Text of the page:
Highlights from ASCO 2023

These highlights from ASCO represent just a small glimpse into the broader fight against cancer.

Highlights from ASCO 2023.

Last week, I traveled to the American Society of Clinical Oncology’s (ASCO) annual meeting. It’s always an exceptional meeting where the brightest minds in oncology, including researchers, health care providers and industry stakeholders gather to learn about the latest advancements in cancer research and development (R&D).

Here are just some highlights from the 2023 ASCO meeting:

  • A breast cancer pill in combination with endocrine therapy after surgery was found to reduce the risk of recurrence of certain early breast cancer by 25% in a key clinical trial. This is particularly exciting as the type of breast cancer studied is one of the most common variants.

  • One study found an antibody-drug conjugate prolonged survival in advanced ovarian cancer by three months, or 33%. Participants in this study all had tumors with resistance to an initial course of chemotherapy.

  • And in what some attendees hailed as an “extraordinary” finding, new clinical trial data indicate that a pill to treat non-small cell lung cancer reduced the risk of death by 51% for patients who have had their tumors removed.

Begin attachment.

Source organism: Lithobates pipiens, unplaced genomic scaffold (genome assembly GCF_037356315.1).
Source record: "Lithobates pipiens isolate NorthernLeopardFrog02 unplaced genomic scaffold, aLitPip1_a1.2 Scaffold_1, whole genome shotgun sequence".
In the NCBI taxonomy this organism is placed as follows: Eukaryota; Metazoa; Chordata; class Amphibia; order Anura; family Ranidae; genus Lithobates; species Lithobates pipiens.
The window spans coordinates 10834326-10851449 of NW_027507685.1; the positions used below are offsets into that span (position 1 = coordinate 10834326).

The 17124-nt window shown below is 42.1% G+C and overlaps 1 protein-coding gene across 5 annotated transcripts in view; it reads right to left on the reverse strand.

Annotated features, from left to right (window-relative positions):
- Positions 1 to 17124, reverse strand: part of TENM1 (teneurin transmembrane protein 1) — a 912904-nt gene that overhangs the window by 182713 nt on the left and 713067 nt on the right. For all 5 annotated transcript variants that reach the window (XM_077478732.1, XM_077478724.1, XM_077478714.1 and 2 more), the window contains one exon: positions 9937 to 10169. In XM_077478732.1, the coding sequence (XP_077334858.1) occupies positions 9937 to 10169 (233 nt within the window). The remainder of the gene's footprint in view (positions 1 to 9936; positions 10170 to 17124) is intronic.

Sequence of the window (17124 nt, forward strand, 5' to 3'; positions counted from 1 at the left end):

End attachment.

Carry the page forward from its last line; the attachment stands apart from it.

These highlights from ASCO represent just a small glimpse into the broader fight against cancer. Today, there are more than 1,300 medicines and vaccines in development for cancer, all of which are in clinical trials or awaiting review by the U.S. Food and Drug Administration (FDA). These potential medicines seek to address the unmet medical needs of patients who lack any treatment option or are not adequately helped by current standards of care.

However, at a time in which we need all of the tools in the toolbox, last year policymakers took a step in the wrong direction by including harmful price setting provisions in the Inflation Reduction Act, putting our work to fight cancer in jeopardy and running counter to the President’s Cancer Moonshot goal.

Biopharmaceutical companies are committed to fighting the many diseases that comprise cancer. Given the nature of cancer research and the expansion of therapeutic value over time, the IRA’s drug price setting provisions are projected to have an acute impact on the future of fighting cancers and other diseases. Instead, Congress should make it a priority to fix the pill penalty against small molecule medicines impacted by the IRA and preserve innovation in lifesaving cancer medicines.

Learn more about the fight against cancer.

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